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Does polarization change upon reflection?

  1. Apr 27, 2014 #1
    A simple question:
    is the polarization of light affected in any way upon reflection? What about upon refraction/diffraction? What interactions affect polarization?
  2. jcsd
  3. Apr 28, 2014 #2
    The polarization of light can be modified through the diffraction of light. A beam of light passing through certain types of crystals, like double refracting crystals, can produce light of different polarizations because they offer a uniform diffraction scheme thanks to the internal geometry of the crystals atomic structure itself. In an ordinary mirror there would not be a change in light polarization.
  4. Apr 28, 2014 #3
    Light polarization is constitutive of a linear model and a helical polarization whereby linear include transverse and longitudinal I believe. If you were looking through a pair of polarized sun glasses you could picture a series of slits etched across the lens that allow only a light ray of a certain orientation to pass through. In an ordinary room there are incident light rays going all around the room in countless random directions.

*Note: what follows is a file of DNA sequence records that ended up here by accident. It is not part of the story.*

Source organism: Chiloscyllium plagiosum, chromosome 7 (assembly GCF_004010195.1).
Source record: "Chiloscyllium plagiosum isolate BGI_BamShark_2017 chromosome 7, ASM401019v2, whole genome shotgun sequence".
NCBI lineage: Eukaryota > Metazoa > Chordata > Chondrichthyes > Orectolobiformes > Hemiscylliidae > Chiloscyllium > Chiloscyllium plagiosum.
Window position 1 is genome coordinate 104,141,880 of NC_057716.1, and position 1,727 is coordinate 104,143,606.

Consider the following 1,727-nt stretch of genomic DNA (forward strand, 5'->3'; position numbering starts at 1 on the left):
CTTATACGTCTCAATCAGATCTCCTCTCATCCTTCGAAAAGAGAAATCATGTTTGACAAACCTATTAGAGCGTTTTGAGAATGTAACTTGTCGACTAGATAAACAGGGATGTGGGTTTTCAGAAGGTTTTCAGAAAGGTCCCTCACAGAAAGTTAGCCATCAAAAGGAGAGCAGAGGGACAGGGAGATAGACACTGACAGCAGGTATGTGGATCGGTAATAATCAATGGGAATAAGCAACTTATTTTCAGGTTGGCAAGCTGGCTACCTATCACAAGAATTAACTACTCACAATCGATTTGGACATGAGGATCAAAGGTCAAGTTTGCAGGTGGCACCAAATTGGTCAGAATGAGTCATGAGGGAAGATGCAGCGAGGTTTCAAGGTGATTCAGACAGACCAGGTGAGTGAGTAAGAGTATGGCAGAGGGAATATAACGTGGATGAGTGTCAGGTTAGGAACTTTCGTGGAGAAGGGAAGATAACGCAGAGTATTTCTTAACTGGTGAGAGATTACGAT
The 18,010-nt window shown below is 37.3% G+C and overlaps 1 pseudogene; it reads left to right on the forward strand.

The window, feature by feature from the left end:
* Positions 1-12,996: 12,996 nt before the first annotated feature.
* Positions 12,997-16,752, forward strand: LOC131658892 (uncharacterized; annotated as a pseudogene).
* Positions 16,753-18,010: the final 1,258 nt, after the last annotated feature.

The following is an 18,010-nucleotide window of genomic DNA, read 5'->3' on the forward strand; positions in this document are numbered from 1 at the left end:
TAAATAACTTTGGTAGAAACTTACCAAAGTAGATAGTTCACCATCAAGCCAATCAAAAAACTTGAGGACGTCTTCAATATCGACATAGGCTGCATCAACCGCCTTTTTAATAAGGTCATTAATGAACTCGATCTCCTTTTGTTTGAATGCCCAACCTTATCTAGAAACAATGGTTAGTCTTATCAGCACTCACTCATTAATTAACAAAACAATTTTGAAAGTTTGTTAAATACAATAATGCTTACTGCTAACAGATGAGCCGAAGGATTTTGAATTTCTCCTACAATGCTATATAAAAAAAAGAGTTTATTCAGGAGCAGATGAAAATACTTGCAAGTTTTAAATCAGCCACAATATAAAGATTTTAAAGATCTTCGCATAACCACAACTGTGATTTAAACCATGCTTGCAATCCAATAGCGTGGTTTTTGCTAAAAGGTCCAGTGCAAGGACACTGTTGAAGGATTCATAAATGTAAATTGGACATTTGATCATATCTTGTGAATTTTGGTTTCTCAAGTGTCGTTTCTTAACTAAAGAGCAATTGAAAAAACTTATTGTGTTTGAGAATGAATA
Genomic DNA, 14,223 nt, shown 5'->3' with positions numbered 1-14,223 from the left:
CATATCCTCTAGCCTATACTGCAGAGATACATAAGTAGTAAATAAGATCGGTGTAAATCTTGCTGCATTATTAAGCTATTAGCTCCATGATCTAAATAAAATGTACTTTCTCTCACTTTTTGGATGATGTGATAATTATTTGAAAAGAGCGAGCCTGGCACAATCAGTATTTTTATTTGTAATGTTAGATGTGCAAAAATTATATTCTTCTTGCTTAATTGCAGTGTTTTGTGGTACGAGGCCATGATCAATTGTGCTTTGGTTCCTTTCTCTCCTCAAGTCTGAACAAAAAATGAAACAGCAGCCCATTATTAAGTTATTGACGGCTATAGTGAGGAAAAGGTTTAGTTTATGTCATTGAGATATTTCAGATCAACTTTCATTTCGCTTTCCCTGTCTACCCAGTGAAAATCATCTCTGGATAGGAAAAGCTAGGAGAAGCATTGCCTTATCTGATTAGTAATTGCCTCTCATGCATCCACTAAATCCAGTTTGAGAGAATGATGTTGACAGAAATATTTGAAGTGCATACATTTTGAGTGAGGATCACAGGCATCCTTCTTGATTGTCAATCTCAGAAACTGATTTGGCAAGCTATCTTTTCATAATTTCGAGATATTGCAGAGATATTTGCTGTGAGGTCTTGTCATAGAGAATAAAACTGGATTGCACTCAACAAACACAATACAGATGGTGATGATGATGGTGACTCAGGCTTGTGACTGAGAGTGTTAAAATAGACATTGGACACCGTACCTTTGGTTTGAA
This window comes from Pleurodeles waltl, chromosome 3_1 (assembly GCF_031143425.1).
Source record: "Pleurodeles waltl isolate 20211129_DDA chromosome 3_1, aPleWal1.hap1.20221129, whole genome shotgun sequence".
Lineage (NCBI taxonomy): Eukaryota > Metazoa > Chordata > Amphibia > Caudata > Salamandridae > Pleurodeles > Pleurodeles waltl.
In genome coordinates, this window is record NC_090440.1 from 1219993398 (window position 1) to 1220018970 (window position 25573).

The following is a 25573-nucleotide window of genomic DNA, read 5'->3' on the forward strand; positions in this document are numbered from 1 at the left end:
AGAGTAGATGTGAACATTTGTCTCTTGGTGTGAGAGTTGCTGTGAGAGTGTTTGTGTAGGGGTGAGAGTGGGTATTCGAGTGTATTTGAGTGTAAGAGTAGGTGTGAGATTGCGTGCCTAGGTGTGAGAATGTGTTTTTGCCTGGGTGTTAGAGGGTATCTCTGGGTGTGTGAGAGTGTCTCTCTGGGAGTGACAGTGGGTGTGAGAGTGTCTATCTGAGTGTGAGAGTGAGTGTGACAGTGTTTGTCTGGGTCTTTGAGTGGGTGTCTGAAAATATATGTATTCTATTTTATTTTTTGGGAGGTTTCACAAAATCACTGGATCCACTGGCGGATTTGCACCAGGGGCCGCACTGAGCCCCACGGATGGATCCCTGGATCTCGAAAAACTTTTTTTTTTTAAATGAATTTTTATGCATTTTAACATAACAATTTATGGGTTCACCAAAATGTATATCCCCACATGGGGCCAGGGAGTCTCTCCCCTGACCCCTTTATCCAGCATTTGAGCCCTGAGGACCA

5. Apr 28, 2014 #4
    I was wondering if a reflection from an ordinary mirror has any effects on polarization. Any references would be appreciated.
  6. Apr 28, 2014 #5


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    As an aside the above is ultimately derived from the classical Maxwell equations so quantum mechanics isn't really relevant to the discussion (I only mention this because you posted this in the QM section).
  7. Apr 28, 2014 #6
    Thanks! This is exactly what i was looking for. Does anyone know how Brewster is treated in QED formalism? A reference or link will suffice.
    Tks in advance
  8. Apr 28, 2014 #7

    Meir Achuz

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    The problem with that Wiki is that it only considers one famous angle. Light is polarized by reflection or refraction or scattering at any angle. It is discussed in most general physics, electromagnetism, or optics textbooks.
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